The Interwise purchase brings VOIP, Web and videoconferencing to AT&T's competition with Sprint, Verizon, Microsoft, IBM and Cisco.
AT&T picked up Internet-based conferencing and collaboration software provider Interwise Oct. 1 and with it a bigger play in the video, Web conferencing and collaboration race against rivals Sprint, Verizon and Cisco Systems.
San Antonio-based AT&T acquired privately held Interwise, of Cambridge, Mass., for $121 million, both companies said. Interwise offers VOIP (voice over IP), Web and videoconferencing services both for on-premises and hosted deployment, along with a hybrid of on-site and hosted services, which AT&T said it will offer alongside its own networking, VOIP, conferencing and collaboration services, as well as its MPLS (Multiprotocol Label Switching)-based IP network for businesses.
More than 250 businesses already use Interwises software to conduct voice conferences, Web meetings, virtual classes, Web seminars and Webcasts for thousands of employees simultaneously via their desktop computers.
There is no shortage of market opportunity for such services, which businesses often use in conjunction with e-mail, instant messaging, presence and other collaboration tools to help their employees work together on tasks. Research company Frost & Sullivan said it believes the market for audio, Web and videoconferencing will be worth $5.9 billion through 2007, with growth continuing into 2008.
The added utilities will help AT&T better reach the lucrative market opportunity for selling into enterprises that the phone companies and other technology providers crave. AT&T rivals Sprint and Verizon are also offering audio, video- and Web conferencing for their business customers.
"Were really excited about having Interwise as part of the company because they are one of the only ones to offer premise[s]-based collaboration, network-based collaboration or a hybrid solution," allowing users to collaborate across both environments, said Steve Sobolevitch, AT&Ts vice president of business development.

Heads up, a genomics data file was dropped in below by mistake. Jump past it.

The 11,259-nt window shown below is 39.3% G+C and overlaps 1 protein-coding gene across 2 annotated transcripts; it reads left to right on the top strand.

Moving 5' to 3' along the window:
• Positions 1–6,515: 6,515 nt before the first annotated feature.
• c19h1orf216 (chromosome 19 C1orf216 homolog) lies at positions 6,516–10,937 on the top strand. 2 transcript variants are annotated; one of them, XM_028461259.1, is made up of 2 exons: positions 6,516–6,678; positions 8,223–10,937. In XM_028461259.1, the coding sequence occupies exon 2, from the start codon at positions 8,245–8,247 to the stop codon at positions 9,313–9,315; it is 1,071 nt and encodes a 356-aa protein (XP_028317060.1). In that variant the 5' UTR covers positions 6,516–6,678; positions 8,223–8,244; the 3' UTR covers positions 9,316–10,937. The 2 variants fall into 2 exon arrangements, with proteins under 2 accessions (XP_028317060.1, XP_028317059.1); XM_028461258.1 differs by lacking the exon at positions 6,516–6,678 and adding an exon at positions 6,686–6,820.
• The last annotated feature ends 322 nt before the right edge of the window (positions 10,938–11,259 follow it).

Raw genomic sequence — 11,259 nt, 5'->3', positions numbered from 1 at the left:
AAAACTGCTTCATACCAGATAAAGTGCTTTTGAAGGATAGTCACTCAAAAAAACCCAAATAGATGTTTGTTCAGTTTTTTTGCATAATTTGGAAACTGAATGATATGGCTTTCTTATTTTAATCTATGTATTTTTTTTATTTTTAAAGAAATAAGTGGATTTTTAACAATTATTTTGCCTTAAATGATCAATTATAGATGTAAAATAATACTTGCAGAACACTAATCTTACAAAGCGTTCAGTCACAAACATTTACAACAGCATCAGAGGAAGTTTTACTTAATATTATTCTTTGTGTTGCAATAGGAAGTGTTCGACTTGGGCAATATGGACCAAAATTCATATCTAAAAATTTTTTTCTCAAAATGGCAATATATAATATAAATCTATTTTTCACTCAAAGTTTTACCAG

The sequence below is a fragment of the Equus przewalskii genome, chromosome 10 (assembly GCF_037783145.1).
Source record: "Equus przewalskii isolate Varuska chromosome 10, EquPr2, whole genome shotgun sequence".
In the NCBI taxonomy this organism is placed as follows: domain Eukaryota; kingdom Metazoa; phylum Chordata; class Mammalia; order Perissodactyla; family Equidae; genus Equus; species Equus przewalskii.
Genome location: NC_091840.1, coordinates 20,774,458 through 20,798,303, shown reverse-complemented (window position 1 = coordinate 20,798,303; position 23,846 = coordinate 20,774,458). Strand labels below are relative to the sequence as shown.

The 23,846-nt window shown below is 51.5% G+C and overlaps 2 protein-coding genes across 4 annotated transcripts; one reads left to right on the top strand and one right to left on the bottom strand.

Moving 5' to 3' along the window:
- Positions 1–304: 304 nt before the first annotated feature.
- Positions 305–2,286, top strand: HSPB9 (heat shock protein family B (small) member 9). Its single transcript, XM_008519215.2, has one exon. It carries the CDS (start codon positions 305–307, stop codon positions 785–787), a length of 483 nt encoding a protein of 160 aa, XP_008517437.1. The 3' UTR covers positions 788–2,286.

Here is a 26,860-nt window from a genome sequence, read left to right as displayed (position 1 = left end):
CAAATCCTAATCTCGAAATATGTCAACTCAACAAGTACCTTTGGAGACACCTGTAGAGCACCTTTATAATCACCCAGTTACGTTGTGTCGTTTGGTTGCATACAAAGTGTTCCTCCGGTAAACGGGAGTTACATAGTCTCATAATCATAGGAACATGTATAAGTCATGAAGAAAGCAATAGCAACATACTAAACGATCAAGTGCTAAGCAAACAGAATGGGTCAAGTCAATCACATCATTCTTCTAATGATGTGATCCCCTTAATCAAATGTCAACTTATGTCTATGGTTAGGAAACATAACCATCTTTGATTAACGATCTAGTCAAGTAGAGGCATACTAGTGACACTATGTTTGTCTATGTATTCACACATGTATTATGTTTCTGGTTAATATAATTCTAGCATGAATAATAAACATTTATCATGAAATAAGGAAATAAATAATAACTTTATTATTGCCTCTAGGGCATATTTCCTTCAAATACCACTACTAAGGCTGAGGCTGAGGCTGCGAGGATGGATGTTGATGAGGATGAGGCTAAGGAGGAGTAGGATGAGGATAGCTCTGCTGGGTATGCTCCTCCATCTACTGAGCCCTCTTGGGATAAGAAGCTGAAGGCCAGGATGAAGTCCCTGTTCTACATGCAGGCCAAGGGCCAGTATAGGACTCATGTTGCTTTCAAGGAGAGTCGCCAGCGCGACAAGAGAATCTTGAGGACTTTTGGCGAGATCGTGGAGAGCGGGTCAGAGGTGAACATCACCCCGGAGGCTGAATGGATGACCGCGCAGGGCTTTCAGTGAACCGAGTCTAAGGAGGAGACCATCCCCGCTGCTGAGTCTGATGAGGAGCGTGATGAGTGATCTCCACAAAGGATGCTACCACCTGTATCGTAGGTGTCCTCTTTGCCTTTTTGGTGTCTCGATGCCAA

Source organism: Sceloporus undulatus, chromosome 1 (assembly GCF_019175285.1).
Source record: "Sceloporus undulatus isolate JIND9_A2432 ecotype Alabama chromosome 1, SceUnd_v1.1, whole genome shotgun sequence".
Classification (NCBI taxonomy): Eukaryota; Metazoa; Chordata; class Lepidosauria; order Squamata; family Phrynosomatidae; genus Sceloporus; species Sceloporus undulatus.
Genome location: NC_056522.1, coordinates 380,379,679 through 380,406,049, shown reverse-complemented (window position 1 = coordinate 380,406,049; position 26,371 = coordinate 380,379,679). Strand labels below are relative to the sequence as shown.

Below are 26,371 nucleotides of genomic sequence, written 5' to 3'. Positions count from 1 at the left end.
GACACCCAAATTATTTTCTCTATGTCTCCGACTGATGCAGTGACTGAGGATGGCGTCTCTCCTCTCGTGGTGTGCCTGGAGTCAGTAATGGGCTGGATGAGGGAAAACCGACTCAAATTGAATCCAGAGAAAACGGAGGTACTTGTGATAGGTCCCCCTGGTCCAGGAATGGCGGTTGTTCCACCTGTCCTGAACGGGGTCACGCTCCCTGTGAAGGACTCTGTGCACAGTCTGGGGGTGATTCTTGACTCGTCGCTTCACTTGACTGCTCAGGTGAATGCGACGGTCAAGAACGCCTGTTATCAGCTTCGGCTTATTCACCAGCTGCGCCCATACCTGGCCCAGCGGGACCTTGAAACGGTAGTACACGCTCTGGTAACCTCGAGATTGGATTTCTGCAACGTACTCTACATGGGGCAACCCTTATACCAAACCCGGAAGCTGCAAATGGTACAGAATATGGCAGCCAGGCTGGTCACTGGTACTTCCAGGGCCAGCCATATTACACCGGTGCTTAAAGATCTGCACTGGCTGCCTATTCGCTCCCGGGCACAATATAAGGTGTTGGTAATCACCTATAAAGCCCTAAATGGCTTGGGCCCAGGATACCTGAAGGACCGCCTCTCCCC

To read more about the hot Web conferencing market, click here.
IDC analyst Robert Mahowald said the deal is a step up for AT&Ts enterprise business, which has strong, hosted audio conferencing but has lacked on-premises services and relied on reseller agreements for Web conferencing to this point.
"As they try to grow their enterprise business larger and larger toward [broader] Web collaboration, this gives them a development platform," Mahowald told eWEEK. "It gives them some customers but it also gives them a platform that they can actually play with as opposed to Microsofts or Ciscos, which they were just reselling."
To be sure, phone companies are far from the only technology providers interested in Web collaboration. Microsoft and IBM have been carving out such packages through their SharePoint and Lotus portfolios, respectively, as part of broader unified communications strategies. Adobe and Citrix also play in the Web conferencing space.
Cisco lent spirit to the hunt in a major way in March with its bid to buy WebEx
for $2.9 billion. But most acquisitions in this space are fill-in-the-gap deals, such as IBMs Aug. 22 agreement to purchase on-demand Web conferencing software maker WebDialogs.
Click here to read more about IBMs purchase of WebDialogs and what it means for Web collaboration.
"The way these independent companies are flying off the shelves, I dont even know whos left to buy," Mahowald said.
Should the deal close in the fourth quarter as AT&T expects, Interwise will operate as a business unit within AT&Ts $35 billion Global Business Services group, which is led by Group President Ronald E. Spears.
AT&T said it will retain Interwises 150 employees, including its management team, and its domestic and international operations, including its R&D center in Israel.
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